http://www.smh.com.au/world/sandy-hook-massacre-gun-lobby-targets-australia-20131212-hv5ed.html



TanjaV
New Member
Posts: 1
TanjaV
Re: Gun Control in America
on: March 19, 2014, 18:28

Quote from jure04 on March 19, 2014, 06:04
Through the eyes of an outside observer (especially one from a country with very strict gun laws), the situation in America seems insane. Of course, many countries in the world battle with gun crime, and mass shootings are not exclusive to the US. However, comparing the number of such incidents in the US and the rest of developed countries shows that in Europe (for example), these tragedies are exceptional, while in the States, they are all too frequent. It thus comes as no surprise that compared to the US, most European countries have very low numbers of firearms per 100 inhabitants and consequently very low (gun) murder rates. Contrary to the popular American belief that owning a gun for protection will lower crime rates and make living safer, almost all studies show that high gun ownership equals high murder rates. As already mentioned, most European countries have very strict laws concerning the acquisition of firearms. In Slovenia, for example, where murder rates are very low, the process of applying for a licence allowing the acquisition and possession of a firearm is long and very strict. To illustrate: one can only acquire a gun for hunting, sports, or protection (but only if the administrative office is provided with proof that one's life is so imperiled that one is in need of self-defence). For Americans, this may seem as a horrible violation of their 'rights,' but in fact, it only means that very few people own guns - less guns, less chances for one to actually be shot in the street or a public space.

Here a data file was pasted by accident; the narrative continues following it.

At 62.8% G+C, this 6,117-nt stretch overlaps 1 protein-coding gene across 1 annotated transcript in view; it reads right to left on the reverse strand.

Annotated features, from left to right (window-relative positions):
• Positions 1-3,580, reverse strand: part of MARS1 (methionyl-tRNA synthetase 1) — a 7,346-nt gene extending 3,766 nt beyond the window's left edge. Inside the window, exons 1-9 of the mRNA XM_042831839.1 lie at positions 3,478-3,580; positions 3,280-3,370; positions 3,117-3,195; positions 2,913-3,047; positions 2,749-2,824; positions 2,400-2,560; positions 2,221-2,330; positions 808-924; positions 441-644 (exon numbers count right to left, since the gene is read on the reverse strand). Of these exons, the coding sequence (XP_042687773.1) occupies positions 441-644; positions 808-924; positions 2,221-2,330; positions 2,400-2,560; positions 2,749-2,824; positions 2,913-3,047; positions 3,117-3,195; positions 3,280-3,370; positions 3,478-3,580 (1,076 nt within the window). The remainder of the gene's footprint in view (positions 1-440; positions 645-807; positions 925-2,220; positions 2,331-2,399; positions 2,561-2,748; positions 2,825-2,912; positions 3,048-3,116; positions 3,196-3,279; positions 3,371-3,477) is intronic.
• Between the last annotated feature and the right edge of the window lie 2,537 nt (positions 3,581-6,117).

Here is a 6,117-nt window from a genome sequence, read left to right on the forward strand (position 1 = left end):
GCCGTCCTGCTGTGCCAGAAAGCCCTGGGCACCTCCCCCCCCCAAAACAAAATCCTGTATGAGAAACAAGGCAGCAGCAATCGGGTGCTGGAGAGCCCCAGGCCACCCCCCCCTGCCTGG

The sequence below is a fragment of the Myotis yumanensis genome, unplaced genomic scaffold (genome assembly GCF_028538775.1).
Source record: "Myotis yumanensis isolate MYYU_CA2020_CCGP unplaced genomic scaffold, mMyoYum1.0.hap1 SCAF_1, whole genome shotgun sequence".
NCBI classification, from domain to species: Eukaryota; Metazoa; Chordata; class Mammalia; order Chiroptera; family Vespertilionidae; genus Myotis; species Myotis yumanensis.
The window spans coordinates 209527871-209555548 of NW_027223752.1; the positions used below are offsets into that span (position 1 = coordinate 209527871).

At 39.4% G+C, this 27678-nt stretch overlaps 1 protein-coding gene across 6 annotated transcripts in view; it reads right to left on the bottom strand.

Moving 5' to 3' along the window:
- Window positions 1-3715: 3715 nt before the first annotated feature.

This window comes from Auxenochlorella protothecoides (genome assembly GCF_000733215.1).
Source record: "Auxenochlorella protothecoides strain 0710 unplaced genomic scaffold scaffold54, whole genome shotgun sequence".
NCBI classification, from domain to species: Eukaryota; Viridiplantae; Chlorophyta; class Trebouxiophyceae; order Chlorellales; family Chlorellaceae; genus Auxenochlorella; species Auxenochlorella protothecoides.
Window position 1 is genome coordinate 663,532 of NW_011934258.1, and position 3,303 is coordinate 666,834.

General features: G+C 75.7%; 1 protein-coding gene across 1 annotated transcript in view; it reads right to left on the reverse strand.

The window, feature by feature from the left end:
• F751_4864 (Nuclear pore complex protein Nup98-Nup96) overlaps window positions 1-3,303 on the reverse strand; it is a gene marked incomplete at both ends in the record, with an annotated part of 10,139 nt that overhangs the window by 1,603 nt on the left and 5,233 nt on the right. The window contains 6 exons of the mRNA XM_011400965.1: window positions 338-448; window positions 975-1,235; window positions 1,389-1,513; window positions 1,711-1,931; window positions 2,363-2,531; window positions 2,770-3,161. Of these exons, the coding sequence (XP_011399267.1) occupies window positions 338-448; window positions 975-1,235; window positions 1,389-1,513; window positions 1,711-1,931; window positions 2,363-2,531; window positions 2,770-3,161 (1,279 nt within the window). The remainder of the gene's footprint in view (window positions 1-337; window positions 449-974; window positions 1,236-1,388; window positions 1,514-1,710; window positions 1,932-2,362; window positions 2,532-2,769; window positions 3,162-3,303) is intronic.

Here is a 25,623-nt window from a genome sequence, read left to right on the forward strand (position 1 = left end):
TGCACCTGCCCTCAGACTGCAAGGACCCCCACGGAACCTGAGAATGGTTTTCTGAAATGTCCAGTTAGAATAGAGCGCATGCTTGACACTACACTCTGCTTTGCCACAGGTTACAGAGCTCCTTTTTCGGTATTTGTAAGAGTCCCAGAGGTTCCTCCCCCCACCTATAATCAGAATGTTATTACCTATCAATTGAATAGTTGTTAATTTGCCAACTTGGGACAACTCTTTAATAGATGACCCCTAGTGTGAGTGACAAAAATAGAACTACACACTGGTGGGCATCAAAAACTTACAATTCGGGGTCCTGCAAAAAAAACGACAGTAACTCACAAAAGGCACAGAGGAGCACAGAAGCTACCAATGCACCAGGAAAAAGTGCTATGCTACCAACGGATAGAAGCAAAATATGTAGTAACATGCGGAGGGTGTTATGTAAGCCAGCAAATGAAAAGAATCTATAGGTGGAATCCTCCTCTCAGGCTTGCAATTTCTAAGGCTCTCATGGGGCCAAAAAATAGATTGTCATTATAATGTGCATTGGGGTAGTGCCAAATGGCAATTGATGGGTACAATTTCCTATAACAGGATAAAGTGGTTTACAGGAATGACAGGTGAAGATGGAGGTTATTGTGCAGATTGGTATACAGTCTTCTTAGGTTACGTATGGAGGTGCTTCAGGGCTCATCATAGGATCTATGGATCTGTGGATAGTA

However, the main problem in the US today is how to end gun violence and prevent mass shootings. The situation is definitely very complicated - since in the US, the mentality is different and the number of people already owning firearms is extremely high. Is there a solution that could be carried out in the short term? Taking people's guns away is something that seems unlikely (if not impossible), so what to do to stop this madness? Frankly, I don't see any solutions being effectively applied in the short term. Due to mistakes done in the past and loose gun regulations, many potential murderers already own guns or at least know someone who does. So is there any mechanism that would stop them from carrying out their vicious plan? And is arming teachers or putting barbed wires around school premises really the only solution? Fighting fire with fire? Short-term solutions would need to be strict and effective and need to happen now. Will they? - Unlikely, because of the strong gun lobby and the mentality of the people.
So in my opinion, what needs to be done and what seems as the only effective solution, is to work on long-term programmes for ending gun violence and enforcing stricter control. But even more important than that is to educate people to stop viewing guns as necessary and obligatory tools for self-defence, slowly reform them so that they will not buy guns in the future; thus gradually create a more gun-free society with less guns in the household and with more faith in the police and other trained and qualified individuals. The initiative must come from the people: demanding efficient programmes for reforming the mentality of US citizens, electing politicians that will vociferously fight for stricter regulations, and spreading the ideas among other people. Most importantly, the US citizens must realise that gun violence is one of the gravest problems in their society and not just a marginal issue. Very few other developed countries cry over loved ones killed in schools, shopping centres, or other public spaces that are deemed safe. Why shouldn't the USA be one of those countries?